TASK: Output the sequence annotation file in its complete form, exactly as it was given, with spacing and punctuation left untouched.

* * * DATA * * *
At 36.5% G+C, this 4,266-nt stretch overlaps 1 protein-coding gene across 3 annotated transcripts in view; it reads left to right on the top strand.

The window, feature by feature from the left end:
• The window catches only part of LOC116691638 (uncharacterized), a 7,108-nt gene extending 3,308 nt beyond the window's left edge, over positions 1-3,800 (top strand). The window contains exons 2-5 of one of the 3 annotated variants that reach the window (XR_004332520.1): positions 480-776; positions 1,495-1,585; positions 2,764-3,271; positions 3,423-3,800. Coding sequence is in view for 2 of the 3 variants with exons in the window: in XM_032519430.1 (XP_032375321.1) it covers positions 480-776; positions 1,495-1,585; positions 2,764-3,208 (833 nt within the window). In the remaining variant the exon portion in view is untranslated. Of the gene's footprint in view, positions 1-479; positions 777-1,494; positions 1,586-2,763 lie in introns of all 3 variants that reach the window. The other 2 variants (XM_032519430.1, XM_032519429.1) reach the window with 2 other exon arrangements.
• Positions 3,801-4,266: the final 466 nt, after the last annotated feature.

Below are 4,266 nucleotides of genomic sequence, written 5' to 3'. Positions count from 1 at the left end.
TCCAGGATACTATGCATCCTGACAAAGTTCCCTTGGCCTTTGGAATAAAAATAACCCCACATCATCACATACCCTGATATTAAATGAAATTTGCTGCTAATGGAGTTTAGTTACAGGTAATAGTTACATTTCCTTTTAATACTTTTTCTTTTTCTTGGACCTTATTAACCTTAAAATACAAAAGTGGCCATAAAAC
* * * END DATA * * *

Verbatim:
At 36.5% G+C, this 4,266-nt stretch overlaps 1 protein-coding gene across 3 annotated transcripts in view; it reads left to right on the top strand.

The window, feature by feature from the left end:
• The window catches only part of LOC116691638 (uncharacterized), a 7,108-nt gene extending 3,308 nt beyond the window's left edge, over positions 1-3,800 (top strand). The window contains exons 2-5 of one of the 3 annotated variants that reach the window (XR_004332520.1): positions 480-776; positions 1,495-1,585; positions 2,764-3,271; positions 3,423-3,800. Coding sequence is in view for 2 of the 3 variants with exons in the window: in XM_032519430.1 (XP_032375321.1) it covers positions 480-776; positions 1,495-1,585; positions 2,764-3,208 (833 nt within the window). In the remaining variant the exon portion in view is untranslated. Of the gene's footprint in view, positions 1-479; positions 777-1,494; positions 1,586-2,763 lie in introns of all 3 variants that reach the window. The other 2 variants (XM_032519430.1, XM_032519429.1) reach the window with 2 other exon arrangements.
• Positions 3,801-4,266: the final 466 nt, after the last annotated feature.

Below are 4,266 nucleotides of genomic sequence, written 5' to 3'. Positions count from 1 at the left end.
TCCAGGATACTATGCATCCTGACAAAGTTCCCTTGGCCTTTGGAATAAAAATAACCCCACATCATCACATACCCTGATATTAAATGAAATTTGCTGCTAATGGAGTTTAGTTACAGGTAATAGTTACATTTCCTTTTAATACTTTTTCTTTTTCTTGGACCTTATTAACCTTAAAATACAAAAGTGGCCATAAAAC